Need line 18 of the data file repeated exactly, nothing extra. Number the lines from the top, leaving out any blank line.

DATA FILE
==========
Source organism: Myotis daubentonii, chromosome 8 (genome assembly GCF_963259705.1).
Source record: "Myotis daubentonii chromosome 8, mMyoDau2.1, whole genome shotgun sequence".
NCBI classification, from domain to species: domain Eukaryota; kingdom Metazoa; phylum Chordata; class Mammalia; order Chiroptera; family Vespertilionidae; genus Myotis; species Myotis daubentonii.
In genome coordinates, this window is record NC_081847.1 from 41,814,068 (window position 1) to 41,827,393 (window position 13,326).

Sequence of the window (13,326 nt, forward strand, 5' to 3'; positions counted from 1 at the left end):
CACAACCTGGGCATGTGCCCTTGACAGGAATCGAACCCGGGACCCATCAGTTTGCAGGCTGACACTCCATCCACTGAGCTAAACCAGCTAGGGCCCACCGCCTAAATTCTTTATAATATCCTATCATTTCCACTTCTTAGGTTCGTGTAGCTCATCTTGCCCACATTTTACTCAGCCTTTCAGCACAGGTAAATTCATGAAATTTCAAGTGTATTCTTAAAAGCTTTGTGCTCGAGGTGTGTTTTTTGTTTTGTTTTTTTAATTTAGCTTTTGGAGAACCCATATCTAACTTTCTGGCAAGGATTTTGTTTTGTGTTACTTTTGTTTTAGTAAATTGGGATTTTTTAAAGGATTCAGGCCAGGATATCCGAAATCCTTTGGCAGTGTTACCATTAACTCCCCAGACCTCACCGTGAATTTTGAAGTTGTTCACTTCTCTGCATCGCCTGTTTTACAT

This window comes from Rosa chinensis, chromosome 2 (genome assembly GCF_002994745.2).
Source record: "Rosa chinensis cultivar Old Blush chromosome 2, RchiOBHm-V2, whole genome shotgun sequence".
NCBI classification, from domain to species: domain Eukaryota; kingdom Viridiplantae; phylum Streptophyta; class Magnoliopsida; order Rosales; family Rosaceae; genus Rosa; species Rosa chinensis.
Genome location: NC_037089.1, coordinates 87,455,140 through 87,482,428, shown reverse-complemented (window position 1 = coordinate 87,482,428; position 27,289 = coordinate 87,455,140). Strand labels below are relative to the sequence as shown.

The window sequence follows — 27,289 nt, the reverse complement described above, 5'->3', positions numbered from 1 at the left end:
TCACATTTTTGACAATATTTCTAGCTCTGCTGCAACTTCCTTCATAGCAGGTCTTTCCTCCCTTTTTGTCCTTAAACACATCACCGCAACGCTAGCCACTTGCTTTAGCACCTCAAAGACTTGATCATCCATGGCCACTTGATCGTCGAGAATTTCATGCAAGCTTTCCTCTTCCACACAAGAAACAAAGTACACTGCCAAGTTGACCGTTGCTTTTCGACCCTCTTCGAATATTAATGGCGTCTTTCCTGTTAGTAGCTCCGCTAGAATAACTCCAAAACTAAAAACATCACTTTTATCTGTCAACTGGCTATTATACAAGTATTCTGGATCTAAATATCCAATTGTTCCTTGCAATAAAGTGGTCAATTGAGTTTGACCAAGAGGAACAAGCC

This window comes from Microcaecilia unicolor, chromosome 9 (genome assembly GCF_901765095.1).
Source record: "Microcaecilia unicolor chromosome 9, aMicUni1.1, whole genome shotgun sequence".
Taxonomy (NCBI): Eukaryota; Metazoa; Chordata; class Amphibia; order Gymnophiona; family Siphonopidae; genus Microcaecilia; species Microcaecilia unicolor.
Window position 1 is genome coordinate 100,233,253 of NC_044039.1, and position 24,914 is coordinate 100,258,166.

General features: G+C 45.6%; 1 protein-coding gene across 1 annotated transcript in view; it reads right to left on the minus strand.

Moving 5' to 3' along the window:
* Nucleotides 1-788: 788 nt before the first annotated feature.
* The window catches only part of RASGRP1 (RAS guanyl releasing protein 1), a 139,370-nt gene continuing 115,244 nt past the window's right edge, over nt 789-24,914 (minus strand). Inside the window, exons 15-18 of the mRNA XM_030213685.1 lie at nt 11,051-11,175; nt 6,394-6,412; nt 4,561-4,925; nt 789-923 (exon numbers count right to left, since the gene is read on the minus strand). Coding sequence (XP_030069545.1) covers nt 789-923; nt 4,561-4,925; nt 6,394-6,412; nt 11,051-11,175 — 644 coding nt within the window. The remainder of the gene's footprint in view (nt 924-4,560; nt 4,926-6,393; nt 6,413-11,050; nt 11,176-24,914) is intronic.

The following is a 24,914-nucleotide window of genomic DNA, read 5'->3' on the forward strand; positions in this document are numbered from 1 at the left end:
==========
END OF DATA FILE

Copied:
Moving 5' to 3' along the window: